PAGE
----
"Two members of the International Space Station’s Expedition 48 crew stepped outside the orbital complex to install a new “front porch”. The nearly six-hour long spacewalk started at 7:04 a.m. CDT (12:04 GMT) Aug. 19 with a goal to install International Docking Adapter-2 (IDA-2) to the forward end of the station.
I was observing the front entrances of the 1950's and 1960's houses in my neighbourhood. Some of the front doors have steps the width of the door so one can just 'step in'. There seems to be an absence of a front porch - that structure that was at the entrance of the house to keep one free of the elements. A century ago, it was large enough to be an outdoor room.
"Nobody thought much about the front porch when most Americans had them and used them. The great American front porch was just there, open and sociable, an unassigned part of the house that belonged to everyone and no one, a place for family and friends to pass the time."
--Rochlin, The Front Porch, in Home, Sweet Home
So I find out that the decline of the front porch happened with the automobile after the second world war. Car noise and exhaust fumes ruined the street as a place of relaxation. Air conditioning furthered the decline. Finally, the television inside the house was the source of entertainment.
Our pictures today show the bright yellows of August in the garden.
Wouldn't it be prestigious to have one's office at 1776 Avenue of the Americas? It looks possible in Manhattan, Corona, NY, Newington, Australia , Orlando, FL, and in Miami, FL, The Google map shows 1776 Avenue of the Americas right at Central Park so this would be a prestigious intersection.
The equivalent in Canada would be 1867 Confederation Way. This turns out to be in Mississauga near Square One - not a prestigious address or location.
What are the most famous addresses? 221B Baker Street is one of them for me. We know 10 Downing Street and 1600 Pennsylvania Avenue. I almost forgot 77 Sunset Strip (can you hear the music?)
Others listed on travel websites are famous places, rather than famous addresses. A site where you can match the number and the street is here. Most of these are U.S. locations.
What is the address of the Empire State Building, the Eiffel Tour, or the Statue of Liberty? I don't know the address of the CN Tower (with its 1776 steps) or the address of the Sydney Opera House. Famous places don't need addresses - their names are sufficient. So my search for the top 10 addresses has dead-ended. Along the way, I clipped this picture of the Avenue of Americas from Google maps - it tells its address story clearly.
There were birthdays this week at exercise class. Janet turned 79 and says she doesn't feel that old, so I asked her how old she feels. Her answer: Feels like 35. I responded that I feel older than Janet - that was thirty years ago for me - a different time in society, in my activities and work, and in my interests.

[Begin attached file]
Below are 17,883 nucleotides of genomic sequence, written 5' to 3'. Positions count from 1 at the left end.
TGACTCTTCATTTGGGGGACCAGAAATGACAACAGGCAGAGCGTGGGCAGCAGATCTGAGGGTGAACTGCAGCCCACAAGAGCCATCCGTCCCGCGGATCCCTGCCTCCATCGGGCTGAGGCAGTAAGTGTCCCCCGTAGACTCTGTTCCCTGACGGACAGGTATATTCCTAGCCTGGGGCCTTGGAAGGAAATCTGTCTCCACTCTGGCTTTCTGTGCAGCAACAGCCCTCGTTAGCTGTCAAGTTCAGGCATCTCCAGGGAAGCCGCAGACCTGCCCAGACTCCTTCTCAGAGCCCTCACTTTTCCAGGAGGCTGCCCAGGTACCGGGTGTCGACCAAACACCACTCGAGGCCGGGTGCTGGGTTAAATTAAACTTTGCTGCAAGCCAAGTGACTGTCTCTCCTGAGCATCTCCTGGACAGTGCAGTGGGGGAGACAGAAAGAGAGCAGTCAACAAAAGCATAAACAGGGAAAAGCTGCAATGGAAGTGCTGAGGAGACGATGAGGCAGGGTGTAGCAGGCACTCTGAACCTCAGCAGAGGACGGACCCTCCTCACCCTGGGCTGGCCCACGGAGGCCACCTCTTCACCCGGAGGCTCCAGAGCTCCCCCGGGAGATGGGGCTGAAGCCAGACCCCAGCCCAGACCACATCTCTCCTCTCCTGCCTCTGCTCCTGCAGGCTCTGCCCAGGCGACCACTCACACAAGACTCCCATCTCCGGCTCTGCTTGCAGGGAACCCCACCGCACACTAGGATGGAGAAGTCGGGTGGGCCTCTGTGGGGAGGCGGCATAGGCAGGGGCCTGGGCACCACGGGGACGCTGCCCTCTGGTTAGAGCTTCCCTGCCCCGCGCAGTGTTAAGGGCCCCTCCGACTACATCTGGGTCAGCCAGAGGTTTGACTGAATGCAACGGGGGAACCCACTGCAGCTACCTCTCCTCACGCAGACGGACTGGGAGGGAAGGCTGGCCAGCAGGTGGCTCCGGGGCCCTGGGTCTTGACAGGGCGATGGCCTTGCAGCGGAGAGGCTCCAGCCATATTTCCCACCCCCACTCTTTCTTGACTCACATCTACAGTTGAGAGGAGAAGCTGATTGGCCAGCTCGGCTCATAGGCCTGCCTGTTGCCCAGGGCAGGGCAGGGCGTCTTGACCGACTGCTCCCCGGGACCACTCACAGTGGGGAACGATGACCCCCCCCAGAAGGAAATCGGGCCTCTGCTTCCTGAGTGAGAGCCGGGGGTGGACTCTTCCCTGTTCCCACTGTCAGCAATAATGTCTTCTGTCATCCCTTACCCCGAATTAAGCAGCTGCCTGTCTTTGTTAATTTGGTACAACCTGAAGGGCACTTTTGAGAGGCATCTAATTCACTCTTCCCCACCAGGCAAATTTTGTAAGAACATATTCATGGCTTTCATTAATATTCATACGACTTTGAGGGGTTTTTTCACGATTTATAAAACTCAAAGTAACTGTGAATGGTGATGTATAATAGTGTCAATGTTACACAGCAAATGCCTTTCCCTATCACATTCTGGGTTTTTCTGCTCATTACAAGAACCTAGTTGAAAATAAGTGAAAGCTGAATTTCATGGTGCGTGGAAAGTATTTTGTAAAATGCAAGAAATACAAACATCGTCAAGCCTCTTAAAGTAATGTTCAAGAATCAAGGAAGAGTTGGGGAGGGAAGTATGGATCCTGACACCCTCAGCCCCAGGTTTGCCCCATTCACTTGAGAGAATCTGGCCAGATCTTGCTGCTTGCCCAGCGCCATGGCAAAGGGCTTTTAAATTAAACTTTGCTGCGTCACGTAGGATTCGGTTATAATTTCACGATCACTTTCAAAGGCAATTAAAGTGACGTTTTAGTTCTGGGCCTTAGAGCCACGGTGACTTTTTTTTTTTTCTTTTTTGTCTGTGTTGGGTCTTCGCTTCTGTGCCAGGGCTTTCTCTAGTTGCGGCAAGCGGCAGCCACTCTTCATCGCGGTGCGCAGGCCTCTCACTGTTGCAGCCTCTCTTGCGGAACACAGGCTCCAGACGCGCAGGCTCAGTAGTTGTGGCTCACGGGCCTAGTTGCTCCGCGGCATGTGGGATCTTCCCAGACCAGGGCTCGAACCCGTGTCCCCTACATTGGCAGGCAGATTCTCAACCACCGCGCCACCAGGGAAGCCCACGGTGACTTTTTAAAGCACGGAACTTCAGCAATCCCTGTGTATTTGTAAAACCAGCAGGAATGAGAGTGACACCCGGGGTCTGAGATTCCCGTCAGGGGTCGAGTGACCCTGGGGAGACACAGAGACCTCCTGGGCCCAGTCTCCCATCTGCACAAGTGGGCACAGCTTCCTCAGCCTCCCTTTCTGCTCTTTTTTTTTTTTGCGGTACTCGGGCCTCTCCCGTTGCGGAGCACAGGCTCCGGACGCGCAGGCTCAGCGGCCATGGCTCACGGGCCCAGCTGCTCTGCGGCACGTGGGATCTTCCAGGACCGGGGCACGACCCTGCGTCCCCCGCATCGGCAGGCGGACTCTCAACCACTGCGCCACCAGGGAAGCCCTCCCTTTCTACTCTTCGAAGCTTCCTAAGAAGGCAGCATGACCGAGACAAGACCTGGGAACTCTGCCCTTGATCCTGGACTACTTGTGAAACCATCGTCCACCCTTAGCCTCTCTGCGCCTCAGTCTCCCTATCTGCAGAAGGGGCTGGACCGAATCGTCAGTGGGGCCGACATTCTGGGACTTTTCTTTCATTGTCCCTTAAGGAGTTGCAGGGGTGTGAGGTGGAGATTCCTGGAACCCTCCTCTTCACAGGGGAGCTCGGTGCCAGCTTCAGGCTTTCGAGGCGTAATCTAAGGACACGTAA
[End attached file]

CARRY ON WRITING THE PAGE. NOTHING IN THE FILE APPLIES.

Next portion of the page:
So I wondered: make a chart that has rows and columns. Put the decades along the top row (Age 10,20,30,40,50,60, etc), and the major life areas and interests along the left column, then fill in the cells. What would be the same and what would be different over the decades? Or could we take an age test that showed similarities and differences between age groups and find our place?
You can take 'age tests' - here's one: Age Test - a caution that the tests don't explain the results.
And there is research being done in the area at the website Changing Age.
For today's picture's we are looking at my conservatory in the garden. I took some video pictures of my gardens yesterday so that when I redo things in the fall and spring, I know what's where for moving, etc.
I realized that I had forgotten to photograph the garden on tour days this summer - it was so busy and so many tours - so many times I've forgotten. I realized this when I went to show the hydrangeas at the greenhouse in July compared to yesterday. All the blooms are finished except for two pink ones. They still look lovely with their lime green floppy heads.
I went looking for 'five things', and there are hundreds of 'five things' sites Something about the expression 'five things'. The first one on food was about five things never to say to your child. Then the list got longer to seven things on another site, then ten things, and then even more. There are a lot of things to not tell your children about food.
So here are the first five:
1. After you’ve put away your toys you can have an ice cream
2. Don’t worry about falling over, let’s get you your favourite chocolate
3. Eat that up and then you can have dessert: no veg, no dessert
It has been a hot and humid August so far, and on Saturday, the camera gave evidence to the humidity with perpetual fogging of the camera lens, creating the blurred and hazy image of the garden.
The next image is much clearer and some people may recognize it as Prudhomme's, a past luxury inn complex. It has been abandoned for more than a decade, and was slated for development. It is now fenced off and partly demolished because of a recent fire. However, the demolition work has stopped - it was to be completed in July. And there's no further news. We're looking forward to the development that will bring back this large area to active living. It will include waterfront trails and access to the Lake, offering more views to the east to Port Dalhousie and across to Toronto.